Location, Location, Location

TColumbia37

Silver Member
Of course, we all know that our instruments will sound different depending on where they are. Some rooms just cater to our sound more than others, and there are a lot of factors that go into this, but I learned something today that I had not thought of before.

I've been rearranging my practice space, to give everybody more room. I have a six piece band that practices there, and it can get pretty tight. So I've gotten rid of a few large things that were taking up a lot of space, and I'm in the process of cleaning and moving things around, so I unfortunately haven't had much of a chance to play this week. But today I had the strongest urge. I HAD to play. So I set my drums where I had planned for them to be situated once everything was finished, and WOW.

This kit is the stencil kit that I salvaged and rewrapped. I was already in love with the kick drum and the floor tom, but the rack tom wasn't quite where I wanted it. It didn't sing quite like the rest of the kit. Everything really opened up and sang like I've only heard from multi-thousand dollar professional kits. I thought the bass drum sounded huge before, but it was like a cannon this time, and the rack tom had just the perfect tone and resonance.

The kit was originally in the middle of the room, and then I moved it against one wall, facing the wall opposite. I didn't think it would make that big of a difference, but I'm just blown away. I guess there are even MORE things to factor into sculpting my tone now.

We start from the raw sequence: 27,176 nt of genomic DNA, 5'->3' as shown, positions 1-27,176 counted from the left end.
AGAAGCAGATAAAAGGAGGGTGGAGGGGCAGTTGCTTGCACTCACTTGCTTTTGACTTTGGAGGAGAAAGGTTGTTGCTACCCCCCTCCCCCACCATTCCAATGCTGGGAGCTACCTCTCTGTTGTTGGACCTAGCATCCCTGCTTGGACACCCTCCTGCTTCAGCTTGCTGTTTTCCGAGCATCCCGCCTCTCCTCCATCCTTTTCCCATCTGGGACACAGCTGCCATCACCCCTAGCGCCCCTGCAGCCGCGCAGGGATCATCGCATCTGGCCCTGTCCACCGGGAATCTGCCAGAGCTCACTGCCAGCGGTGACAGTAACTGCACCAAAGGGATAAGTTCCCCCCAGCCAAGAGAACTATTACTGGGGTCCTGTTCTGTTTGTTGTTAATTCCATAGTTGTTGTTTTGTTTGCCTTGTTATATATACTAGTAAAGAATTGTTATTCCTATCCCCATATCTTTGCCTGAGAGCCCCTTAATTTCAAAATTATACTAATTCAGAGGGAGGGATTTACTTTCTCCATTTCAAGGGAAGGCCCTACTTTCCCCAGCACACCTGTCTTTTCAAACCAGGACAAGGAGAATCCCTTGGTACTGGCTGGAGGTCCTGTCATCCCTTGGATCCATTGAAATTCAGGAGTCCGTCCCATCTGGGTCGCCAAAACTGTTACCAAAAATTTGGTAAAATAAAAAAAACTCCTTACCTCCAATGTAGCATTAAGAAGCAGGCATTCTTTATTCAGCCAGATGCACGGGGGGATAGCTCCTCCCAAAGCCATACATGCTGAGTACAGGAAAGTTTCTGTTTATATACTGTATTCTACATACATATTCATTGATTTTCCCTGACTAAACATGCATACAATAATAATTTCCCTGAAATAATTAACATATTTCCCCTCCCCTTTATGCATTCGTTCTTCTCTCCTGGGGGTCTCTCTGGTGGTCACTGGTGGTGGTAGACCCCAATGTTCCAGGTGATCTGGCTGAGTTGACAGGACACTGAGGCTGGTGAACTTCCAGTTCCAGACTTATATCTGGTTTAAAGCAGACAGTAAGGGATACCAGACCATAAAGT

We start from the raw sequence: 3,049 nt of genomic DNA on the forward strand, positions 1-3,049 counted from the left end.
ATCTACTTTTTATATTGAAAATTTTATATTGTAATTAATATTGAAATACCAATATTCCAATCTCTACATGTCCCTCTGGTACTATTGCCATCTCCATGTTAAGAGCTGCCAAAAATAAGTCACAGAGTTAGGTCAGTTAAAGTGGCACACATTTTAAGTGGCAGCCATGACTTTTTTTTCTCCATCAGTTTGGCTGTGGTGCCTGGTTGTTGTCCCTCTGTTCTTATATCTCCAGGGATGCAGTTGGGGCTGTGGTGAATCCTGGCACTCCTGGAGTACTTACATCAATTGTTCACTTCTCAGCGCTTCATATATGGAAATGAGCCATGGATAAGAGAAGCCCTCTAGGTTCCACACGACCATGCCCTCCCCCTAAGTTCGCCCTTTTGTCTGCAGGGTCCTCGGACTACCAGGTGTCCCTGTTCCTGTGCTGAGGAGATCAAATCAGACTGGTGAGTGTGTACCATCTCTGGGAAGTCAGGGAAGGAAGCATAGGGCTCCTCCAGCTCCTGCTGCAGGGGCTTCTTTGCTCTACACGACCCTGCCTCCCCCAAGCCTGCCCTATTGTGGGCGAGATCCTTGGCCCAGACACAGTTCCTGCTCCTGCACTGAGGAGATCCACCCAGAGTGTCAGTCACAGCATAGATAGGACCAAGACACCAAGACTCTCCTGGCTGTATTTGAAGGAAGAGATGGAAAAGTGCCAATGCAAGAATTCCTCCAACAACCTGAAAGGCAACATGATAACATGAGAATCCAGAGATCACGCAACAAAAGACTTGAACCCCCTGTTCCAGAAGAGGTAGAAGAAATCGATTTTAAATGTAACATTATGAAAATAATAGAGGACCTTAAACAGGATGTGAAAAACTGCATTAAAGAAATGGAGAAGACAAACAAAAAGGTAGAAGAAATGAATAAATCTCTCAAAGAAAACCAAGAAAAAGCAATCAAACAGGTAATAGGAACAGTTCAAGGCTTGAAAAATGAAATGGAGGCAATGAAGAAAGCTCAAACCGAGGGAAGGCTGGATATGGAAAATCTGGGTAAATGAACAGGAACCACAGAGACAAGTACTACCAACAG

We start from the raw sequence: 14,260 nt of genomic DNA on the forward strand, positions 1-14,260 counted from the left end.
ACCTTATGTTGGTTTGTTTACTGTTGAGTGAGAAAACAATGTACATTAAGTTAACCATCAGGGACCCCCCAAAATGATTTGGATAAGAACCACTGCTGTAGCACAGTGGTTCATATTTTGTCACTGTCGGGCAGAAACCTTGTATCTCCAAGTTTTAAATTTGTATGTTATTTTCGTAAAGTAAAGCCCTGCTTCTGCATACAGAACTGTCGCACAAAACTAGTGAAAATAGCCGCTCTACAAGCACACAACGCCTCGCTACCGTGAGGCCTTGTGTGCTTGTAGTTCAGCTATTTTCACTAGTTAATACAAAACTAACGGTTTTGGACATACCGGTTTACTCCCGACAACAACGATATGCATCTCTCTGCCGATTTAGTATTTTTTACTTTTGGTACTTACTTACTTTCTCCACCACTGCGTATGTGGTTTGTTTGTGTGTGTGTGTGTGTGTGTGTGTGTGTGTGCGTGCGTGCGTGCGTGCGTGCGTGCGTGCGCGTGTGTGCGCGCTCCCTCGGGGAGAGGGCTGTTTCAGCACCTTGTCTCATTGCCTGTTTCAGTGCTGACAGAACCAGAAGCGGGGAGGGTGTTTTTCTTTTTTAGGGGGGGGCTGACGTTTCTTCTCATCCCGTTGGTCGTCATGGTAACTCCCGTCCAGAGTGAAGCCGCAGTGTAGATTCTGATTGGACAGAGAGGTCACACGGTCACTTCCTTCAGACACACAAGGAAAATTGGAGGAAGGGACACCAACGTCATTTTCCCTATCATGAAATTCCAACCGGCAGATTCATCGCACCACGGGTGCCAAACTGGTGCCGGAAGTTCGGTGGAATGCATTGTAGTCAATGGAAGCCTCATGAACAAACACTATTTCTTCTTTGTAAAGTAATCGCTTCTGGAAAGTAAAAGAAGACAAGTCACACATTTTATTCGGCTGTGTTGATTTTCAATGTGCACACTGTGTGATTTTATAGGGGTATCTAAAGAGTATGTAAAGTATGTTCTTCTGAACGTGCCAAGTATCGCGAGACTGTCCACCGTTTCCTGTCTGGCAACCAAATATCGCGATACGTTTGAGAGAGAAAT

Duck Tape

Platinum Member
My kit (or any of my kits) sounded a bit crap in the middle of the room too. You have to experiment really but I find I like my kit facing the wall with a bit of sound dreading to hush the reverb.
 

julius

Member
When I practice, my kit's in the corner of a square, relatively live room; when I hit the bass drum even lightly it's got some guts. When I play gigs it sounds really limp in comparison, sadly enough.

Hm, this makes me want to do some math on bass drum frequencies and sound wavelengths and room sizes...
 

JimFiore

Silver Member
Room resonance modes can have a huge impact on what you hear in the lower frequency register. I do a demonstration for my Science of Sound students on this. I set up a subwoofer in the lab which is fed from a sine wave generator. I pump in various frequencies between 40 and 100 Hz. For each frequency we walk around the room and note where the nodes and anti-nodes are (loud and quiet spots). I use an SPL meter to take measurements. Sometimes we'll get differences of up to 20 dB between two spots that are only a few meters away from each other. The spots shift with each frequency though so it's not like there is one "bassy spot", although in general you will tend to get strong bass response at boundaries (i.e., against a wall or where walls meet).

For a more true and even sound it would be advisable to add some low frequency absorption (rigid fiberglass or rock wool bass traps) in the room corners.

Here is a link to more info:
http://www.gikacoustics.com/what-are-room-modes/

Here is a link to an online calculator:
http://www.hunecke.de/en/calculators/room-eigenmodes.html
 

Zickos

Gold Member
It has been my experience that the same snare drum will sound differently in different venues and in the same venue depending on its distance to relative objects like a wall. I recently did a pit gig where my kit was up against and facing a rough brick wall. I tried several snares and they all sounded like crap. No amount of tuning helped. I finally had to settle on the one which sounded the least like crap. All of these drums sounded great back home. Location makes a difference.
 
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